The proof of concept is now complete:
The EVGA Hadron can indeed fit an mATX motherboard with an SFX PSU.
In order to fit the SFX unit and still have support for a HSF, a full-length graphics card, as well as two top mounted 120mm fans, I had to figure out an orientation to mount the PSU. Once I figured that out I then had to fabricate some mounting brackets.
Using thick cardboard to craft some templates, I was able to ensure proper bend radius'. I then turned to aluminum, a dremel, pliers, and some spraypaint to complete the brackets. These also hold the PSU to the case using holes that already existed.
This bracket goes over the PSU.
This one goes under.
Here is the PSU installed. If you 'waldo' hard enough, you should be able to see the mounting brackets. Thankfully the cables are flexible enough to go under the PSU but even if they weren't, I would still have full access to all 4 slots of memory. I'm pretty satisfies with the end result.
The other holes on the bracket worked... but I preferred it centered. The 90-degree power cable fits perfectly alongside the edge of the mATX motherboard. I still need to craft the custom cable so that will be my next update!
Once I have the AM4 mounting bracket from Cryorig, I can finish the build!
So... apparently we lost the power cable to our 3D printer in the garage somewhere...otherwise, I really like the idea and would love to execute upon it at some point. We really hope to find it during the garage remodel.
Realizing that I never posted complete pics (sorry!) here is how my wife's computer currently sits on her bookshelf. I've always been a fan of this case and I am very happy with how it all turned out (specs here -mATX in an ITX case).
A little backstory:
We used to own 50% of another house (it was a duplex) that we bought into with a friend back in 2009. Long story short, we decided to sell our portion and reinvest those funds into our 'new-ish' 1200sq ft. house (purchased in 2014). As a result, I've been preoccupied with construction recently but I'm happy to report that we're nearing the end (I think...) of the rainbow.
On an unrelated sidenote, I've been super busy as of late which is why I have been absent from the boards (I missed you all). Unfortunately, I had to quit my freelance technical consulting gig as it wasn't bringing in enough funds or seeing the growth that I desired. Due to this, I went out and got a full time job as a Sysadmin -again. So instead of being able to do SFF-related work throughout the day, any spare time I have is just nights and weekends only (first world problems, I know).
It's not all bad news though, this means that we have a little bit more money to play with so.... ya, onto the progress!
I wanted to drop a 240v line to the garage during the remodel so that I could use my welder and plasma cutter but the electrician basically said, "Attach a 240v to this panel and your house will burst into flames"
So we decided to replace it with a 200AMP solar ready panel.
Now it's time to tackle the garage!
For the first part of the garage remodel, we decided to add a door to the side of the garage that can be accessed from just outside the front door of our house. Without this door, the only other way to enter the garage required walking through our bedroom (at the backside of the house) which makes for a lot of unnecessary foot traffic and really dirty floors (less than ideal for stepping through before getting into bed).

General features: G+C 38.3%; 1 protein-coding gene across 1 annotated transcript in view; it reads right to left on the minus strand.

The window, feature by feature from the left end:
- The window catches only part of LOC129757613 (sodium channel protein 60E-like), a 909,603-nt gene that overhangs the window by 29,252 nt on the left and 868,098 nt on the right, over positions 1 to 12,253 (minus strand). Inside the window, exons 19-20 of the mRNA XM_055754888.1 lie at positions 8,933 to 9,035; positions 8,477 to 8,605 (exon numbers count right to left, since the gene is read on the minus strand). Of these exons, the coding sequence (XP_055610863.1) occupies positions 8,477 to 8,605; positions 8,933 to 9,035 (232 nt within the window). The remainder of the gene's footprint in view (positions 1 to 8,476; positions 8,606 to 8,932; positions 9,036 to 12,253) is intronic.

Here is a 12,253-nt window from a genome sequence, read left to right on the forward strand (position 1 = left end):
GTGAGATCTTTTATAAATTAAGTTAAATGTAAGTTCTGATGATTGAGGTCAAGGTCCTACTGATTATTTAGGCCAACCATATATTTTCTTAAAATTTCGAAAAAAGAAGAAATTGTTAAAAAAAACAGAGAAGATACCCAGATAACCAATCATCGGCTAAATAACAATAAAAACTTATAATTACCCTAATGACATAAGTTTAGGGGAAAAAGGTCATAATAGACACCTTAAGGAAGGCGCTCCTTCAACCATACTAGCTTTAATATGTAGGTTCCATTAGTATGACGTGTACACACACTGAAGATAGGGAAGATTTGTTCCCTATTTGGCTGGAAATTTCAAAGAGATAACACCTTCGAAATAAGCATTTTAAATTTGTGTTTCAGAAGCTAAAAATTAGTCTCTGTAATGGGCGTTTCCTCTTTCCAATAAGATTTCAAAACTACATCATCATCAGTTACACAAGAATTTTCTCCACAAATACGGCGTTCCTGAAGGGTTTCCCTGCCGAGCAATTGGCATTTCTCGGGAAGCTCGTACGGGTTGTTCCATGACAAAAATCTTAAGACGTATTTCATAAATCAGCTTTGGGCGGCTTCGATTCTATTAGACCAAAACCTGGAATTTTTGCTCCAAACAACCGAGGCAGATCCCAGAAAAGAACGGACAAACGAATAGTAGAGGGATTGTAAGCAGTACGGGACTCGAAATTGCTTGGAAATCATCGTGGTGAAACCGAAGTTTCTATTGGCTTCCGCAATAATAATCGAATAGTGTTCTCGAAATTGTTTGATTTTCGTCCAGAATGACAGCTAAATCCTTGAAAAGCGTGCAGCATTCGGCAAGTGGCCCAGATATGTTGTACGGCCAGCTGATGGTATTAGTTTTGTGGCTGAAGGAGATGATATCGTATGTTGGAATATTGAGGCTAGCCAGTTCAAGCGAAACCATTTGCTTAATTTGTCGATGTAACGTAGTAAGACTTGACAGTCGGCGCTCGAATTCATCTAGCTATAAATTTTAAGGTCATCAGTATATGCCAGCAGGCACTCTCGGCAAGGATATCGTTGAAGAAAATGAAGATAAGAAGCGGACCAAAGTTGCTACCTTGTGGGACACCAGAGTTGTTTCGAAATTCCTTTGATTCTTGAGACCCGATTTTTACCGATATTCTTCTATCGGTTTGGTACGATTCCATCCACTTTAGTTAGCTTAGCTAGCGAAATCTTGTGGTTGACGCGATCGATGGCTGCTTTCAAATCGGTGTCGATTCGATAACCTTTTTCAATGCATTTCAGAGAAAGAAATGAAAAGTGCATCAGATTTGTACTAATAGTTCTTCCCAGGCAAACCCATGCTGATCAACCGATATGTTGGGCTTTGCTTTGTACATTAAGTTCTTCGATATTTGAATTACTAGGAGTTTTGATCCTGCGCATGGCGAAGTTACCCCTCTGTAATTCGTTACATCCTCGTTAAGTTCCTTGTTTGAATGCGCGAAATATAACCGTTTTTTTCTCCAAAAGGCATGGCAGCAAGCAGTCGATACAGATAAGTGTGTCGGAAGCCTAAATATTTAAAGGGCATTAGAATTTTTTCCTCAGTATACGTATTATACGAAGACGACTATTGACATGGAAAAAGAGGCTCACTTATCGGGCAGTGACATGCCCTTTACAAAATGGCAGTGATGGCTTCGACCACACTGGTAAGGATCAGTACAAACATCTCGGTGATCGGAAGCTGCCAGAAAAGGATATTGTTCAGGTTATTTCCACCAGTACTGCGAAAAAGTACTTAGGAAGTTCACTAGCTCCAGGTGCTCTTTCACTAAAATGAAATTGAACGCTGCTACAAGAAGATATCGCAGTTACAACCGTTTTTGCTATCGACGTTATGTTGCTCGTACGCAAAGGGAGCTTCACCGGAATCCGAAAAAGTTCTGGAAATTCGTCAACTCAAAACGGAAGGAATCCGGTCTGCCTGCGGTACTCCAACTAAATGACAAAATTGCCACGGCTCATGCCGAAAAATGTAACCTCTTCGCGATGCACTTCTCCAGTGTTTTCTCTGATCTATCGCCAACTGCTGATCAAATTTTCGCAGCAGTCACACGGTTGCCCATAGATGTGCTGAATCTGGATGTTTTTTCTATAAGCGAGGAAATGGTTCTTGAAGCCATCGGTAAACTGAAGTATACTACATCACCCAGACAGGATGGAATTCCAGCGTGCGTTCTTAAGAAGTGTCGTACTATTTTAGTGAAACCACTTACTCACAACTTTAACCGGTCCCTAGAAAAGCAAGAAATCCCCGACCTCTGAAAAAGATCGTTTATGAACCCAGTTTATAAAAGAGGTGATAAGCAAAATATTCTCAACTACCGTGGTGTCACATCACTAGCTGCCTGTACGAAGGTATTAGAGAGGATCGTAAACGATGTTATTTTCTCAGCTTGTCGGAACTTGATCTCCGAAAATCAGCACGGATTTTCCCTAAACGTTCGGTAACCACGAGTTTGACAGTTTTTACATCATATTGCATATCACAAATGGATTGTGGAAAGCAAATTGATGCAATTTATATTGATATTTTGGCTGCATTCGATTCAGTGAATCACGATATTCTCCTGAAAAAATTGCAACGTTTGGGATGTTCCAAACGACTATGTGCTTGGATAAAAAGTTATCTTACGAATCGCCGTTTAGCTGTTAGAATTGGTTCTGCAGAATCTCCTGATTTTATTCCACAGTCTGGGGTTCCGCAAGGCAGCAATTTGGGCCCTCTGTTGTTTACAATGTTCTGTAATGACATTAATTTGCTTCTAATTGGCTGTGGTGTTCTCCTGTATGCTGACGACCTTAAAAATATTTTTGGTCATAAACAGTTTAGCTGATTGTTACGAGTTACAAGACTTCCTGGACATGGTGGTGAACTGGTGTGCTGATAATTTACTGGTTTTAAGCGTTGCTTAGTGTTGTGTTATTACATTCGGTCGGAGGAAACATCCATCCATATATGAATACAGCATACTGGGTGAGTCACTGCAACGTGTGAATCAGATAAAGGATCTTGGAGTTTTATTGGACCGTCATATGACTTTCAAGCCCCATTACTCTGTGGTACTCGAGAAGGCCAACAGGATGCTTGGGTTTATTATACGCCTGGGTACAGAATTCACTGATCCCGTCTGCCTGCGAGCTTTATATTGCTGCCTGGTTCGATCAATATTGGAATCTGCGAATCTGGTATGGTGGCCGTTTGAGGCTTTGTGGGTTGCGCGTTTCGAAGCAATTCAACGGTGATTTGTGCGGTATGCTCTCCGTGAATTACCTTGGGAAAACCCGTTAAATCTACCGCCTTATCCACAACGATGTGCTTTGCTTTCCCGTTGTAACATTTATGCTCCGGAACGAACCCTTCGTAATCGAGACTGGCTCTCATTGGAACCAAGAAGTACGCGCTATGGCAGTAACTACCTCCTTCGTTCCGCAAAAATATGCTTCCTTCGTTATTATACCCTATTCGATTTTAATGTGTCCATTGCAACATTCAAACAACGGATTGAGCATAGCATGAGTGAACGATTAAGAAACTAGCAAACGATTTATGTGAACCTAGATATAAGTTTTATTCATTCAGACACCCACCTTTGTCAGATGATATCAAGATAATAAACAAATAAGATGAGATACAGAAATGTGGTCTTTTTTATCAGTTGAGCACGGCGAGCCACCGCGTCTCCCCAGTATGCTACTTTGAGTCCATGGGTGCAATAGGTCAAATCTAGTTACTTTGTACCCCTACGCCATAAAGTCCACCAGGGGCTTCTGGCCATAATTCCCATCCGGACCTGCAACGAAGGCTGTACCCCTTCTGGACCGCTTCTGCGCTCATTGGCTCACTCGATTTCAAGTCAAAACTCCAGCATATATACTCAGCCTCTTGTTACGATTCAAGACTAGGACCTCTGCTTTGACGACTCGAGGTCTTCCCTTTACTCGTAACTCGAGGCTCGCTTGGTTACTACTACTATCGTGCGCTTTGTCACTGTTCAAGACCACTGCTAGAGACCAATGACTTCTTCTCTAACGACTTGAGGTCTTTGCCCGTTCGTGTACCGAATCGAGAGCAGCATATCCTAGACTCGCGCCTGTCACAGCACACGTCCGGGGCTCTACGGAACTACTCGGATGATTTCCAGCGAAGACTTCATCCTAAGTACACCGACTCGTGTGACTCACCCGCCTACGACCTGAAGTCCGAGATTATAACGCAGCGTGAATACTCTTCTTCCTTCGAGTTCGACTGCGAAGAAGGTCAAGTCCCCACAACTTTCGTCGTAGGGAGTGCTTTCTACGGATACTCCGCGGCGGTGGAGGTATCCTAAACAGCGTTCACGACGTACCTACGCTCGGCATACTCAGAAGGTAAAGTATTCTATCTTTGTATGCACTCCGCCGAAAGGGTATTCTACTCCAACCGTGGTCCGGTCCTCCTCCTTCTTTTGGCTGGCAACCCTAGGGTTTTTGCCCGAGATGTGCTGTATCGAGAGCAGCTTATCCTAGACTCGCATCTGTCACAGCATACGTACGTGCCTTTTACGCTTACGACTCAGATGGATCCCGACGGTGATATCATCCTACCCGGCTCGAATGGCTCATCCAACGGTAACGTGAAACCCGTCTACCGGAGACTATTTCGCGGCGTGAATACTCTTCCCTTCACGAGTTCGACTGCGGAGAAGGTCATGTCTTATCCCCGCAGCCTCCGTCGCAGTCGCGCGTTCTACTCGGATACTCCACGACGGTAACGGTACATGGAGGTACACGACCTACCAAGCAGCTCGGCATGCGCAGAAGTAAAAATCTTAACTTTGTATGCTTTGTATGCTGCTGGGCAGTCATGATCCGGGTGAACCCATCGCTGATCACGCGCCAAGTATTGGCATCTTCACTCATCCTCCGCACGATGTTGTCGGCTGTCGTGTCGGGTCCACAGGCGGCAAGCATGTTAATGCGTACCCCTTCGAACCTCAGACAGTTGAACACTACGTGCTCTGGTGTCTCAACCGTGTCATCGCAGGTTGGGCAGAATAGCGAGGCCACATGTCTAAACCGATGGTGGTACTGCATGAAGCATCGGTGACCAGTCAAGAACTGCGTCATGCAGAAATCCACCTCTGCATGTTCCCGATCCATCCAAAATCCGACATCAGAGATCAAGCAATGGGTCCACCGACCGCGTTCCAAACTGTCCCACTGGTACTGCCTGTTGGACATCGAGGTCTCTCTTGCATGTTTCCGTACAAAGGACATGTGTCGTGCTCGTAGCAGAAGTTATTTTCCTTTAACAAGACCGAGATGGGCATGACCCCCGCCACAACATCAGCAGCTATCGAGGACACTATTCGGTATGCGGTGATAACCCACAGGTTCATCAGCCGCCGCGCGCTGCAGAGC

- yes, lots of junk and my bike! No, we are not hoarders. We just moved stuff to this corner while we work on the opposite side of the garage.
We decided where the door would be and eventually built a frame around it (not pictured).
It was fun using a blade that cuts through concrete, stucco, and metal like butter.
(The decorative walkway is just a placeholder to something permanent)
At present, the only light in the garage comes from a single lightbulb built into the garage door opener.
We plan to add recessed LED lighting to brighten things up a bit.
Here is a picture before a lot of cleaning (my poor sim-rig is completely buried).
...and after a lot of cleaning (unintentionally deceiving at a different angle with better lighting).
We're also adding a 125AMP remote panel for the 80AMP Tesla wall charger (wife is soon to be owner of the Tesla Model 3) and various other 20AMP garage outlets in preparation for future LAN parties!
Back to the computer front, I finally pulled the trigger and built myself an obscenely-sized Threadripper rig with the hopes that some manufacturer will come to their senses and offer an mATX motherboard sometime during the 4 year lifespan of the TR4 socket. Even if they don't... I have dreams to move it all into the mighty impressive Cerberus-X at just 21 liters.
Ah, much better but a little too bright and flashy for my taste.
I added a 50% automotive tint to the case window. I think it looks a lot better now with the dark and diffused LED lighting.
The case is still too large though -while well constructed, I'll admit that it's killing me on the inside. The performance is nice though.
Here is how the new rig compares to the old rig (specs here):
Average minus heavily single-threaded apps +86.91% Overall average:+75.41%
Last but not least...
I built an "old-new" computer for my little brother as a college graduation present.
i7-2600k @ 4.8GHz
2x 4GB 1.35v 30nm Samsung low-profile DDR3 ram (I'm gonna miss these sticks)
I may or may not have bought another project car -a car that has long since been my ultimate dream to own.
As I had initially promised in the first post, I just finished refreshing my Simrig from 2012.
Fanatec CSW v1
Fanatec CSW Formula Rim
Fanatec Clubsport Pedals v2
Fanatec ClubSport Shifter SQ
Recaro Pole Position w/ sliding rail
Google Nexus 7
3x23" Dell u2312HMt IPS displays
Ergotech Triple stand